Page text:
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Making Money Matter: Financing America's Schools
Recognition, Rewards, and Sanctions
Rewards for effective schools can take the form of public recognition or cash bonus for effective schools or teachers and staffs within the schools. While views about the importance of the financial awards differ, two concerns about them arise. One is that if they are large, they may encourage teachers and others to go to inappropriate lengths to win awards, including, for example, outright cheating, examples of which have been found in both Kentucky and Dallas. Other less nefarious changes in behavior may ultimately have even greater consequences. For example, to the detriment of low-performing schools, the existence of financial bonuses provide good teachers at those schools new financial incentives to transfer to a school where they are more likely to win an award.
If financial rewards are part of the program, the experience from several states suggests that they be funded by a reliable funding source. If the funding is subject to an annual appropriation, teachers may be skeptical about whether it will continue to be available (see the example of Kentucky in Elmore et al., 1996). The history of funding of such programs in other states does not bode well for teachers' confidence that funds will be forthcoming in the future. For example, both Indiana and Texas included funding in their programs in the early 1990s but both have now eliminated funding for teacher bonuses.
Potentially even more significant than the positive recognition and financial awards for effective schools is how the state or district treats the poorly performing schools. Accountability programs typically include both intervention strategies and sanctions for such schools. The experience from the various states suggests that state policy makers have more work to do in determining the best approach for dealing with the low-performing schools that are identified by the accountability systems. Sanctions will work only to the extent that fear of being sanctioned forces schools to improve their performance before they are sanctioned. The application of sanctions after the fact is problematic in that it may hurt the students as much, or more than, the personnel being sanctioned. Technical and financial assistance may be able to improve school performance in some cases, but it is unlikely to be helpful in all.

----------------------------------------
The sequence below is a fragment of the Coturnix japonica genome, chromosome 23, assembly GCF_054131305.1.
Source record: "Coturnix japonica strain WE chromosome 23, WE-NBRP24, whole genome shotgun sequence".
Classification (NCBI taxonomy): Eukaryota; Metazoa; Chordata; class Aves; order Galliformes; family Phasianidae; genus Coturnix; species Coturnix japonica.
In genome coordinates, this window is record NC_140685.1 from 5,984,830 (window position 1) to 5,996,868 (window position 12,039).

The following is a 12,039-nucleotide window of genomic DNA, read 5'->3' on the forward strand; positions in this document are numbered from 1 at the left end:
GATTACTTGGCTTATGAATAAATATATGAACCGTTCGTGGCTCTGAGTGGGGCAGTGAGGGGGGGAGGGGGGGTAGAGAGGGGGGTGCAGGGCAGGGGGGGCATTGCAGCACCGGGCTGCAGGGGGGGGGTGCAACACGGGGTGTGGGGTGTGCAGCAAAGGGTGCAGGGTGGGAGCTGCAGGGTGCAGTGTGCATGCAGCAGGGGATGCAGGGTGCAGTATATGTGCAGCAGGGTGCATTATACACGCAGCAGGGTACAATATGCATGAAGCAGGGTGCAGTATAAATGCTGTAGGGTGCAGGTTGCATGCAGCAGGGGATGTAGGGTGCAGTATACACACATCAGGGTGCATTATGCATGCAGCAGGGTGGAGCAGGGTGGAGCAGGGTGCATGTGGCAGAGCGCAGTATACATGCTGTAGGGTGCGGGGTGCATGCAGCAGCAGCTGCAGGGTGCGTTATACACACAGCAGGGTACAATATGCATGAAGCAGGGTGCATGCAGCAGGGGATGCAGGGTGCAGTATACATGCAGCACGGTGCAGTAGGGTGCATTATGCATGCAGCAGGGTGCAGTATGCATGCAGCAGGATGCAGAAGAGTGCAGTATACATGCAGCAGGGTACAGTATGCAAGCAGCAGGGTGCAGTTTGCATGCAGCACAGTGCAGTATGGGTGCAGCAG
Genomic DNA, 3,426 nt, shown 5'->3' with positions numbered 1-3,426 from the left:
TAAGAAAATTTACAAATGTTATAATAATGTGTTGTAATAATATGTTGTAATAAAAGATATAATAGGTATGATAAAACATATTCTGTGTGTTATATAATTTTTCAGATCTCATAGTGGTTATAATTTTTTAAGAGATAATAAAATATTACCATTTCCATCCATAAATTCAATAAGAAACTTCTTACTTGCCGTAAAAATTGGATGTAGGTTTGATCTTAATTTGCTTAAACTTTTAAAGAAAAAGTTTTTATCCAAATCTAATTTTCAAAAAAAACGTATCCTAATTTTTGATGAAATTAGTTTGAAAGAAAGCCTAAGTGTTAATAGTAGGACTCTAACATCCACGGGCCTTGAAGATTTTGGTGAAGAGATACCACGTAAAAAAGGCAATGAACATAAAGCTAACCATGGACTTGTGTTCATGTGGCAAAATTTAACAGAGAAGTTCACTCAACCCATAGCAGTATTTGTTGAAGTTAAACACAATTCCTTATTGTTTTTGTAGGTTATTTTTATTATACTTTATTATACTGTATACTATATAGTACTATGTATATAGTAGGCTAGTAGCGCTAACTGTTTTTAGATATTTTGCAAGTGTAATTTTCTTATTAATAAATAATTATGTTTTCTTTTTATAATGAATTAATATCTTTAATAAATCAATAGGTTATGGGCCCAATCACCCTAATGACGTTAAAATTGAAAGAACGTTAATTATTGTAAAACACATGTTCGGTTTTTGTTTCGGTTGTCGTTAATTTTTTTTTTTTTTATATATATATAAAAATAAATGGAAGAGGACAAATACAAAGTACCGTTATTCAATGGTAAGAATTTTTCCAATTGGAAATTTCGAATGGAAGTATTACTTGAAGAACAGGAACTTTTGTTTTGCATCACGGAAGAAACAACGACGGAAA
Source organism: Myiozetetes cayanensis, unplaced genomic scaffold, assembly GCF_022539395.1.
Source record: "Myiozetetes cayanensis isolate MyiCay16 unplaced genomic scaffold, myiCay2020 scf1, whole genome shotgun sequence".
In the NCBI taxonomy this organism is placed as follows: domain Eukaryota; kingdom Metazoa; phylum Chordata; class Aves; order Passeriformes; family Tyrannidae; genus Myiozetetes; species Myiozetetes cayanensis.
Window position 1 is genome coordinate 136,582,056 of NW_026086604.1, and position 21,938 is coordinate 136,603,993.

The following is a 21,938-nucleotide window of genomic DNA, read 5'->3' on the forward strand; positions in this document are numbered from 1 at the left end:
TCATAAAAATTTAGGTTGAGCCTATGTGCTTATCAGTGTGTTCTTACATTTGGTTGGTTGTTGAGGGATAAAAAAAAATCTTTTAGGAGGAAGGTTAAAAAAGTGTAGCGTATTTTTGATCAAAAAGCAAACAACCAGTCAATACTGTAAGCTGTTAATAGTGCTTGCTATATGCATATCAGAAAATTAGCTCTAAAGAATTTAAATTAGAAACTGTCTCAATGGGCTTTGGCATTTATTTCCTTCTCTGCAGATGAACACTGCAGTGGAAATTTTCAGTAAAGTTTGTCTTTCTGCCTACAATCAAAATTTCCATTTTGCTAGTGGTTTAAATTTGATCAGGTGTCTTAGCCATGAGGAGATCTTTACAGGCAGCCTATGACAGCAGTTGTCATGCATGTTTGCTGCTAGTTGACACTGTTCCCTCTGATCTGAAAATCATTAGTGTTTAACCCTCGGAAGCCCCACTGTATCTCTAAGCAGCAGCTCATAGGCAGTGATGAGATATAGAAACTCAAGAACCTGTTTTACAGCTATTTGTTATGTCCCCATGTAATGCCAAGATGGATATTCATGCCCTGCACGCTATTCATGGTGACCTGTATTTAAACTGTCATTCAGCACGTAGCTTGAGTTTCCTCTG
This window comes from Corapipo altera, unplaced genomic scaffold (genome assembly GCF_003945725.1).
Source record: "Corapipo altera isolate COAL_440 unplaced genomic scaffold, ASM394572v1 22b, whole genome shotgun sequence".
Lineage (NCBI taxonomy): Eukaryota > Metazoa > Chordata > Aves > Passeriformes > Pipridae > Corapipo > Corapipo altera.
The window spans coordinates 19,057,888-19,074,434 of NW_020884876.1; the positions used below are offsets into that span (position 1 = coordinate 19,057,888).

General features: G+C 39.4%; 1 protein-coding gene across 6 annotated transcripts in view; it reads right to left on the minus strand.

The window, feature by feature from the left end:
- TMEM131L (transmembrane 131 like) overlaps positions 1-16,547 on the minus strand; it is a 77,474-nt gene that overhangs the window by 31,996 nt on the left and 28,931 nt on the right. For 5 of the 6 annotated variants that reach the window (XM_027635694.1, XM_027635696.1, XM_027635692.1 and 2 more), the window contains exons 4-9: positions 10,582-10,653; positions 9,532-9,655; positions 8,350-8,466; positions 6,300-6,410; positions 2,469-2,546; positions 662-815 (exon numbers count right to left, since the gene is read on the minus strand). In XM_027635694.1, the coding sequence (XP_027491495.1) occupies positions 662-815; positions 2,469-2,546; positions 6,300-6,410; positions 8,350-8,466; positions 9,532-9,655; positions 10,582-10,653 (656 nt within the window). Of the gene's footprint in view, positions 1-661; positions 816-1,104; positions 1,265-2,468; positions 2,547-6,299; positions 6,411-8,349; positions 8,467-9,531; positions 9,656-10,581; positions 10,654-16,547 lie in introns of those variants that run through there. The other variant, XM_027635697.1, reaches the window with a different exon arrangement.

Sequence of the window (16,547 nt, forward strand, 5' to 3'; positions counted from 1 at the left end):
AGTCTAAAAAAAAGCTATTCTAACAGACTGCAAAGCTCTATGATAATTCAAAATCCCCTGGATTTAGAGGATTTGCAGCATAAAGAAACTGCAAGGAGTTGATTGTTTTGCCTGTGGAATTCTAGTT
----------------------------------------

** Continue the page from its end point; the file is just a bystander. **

Will Such Incentive Programs Increase Student Achievement?
There is no simple answer to this question, although three types of research shed some light on the issue. First is evidence from the experience with similar incentives from the private sector, which shows that programs should not be viewed as a substitute for good management, which includes ensuring that teachers have the capacity to perform their jobs and providing a positive work environment. In addition, empirical evidence from the private sector is neither solid enough to conclude that financial incentives generate large increases in produc-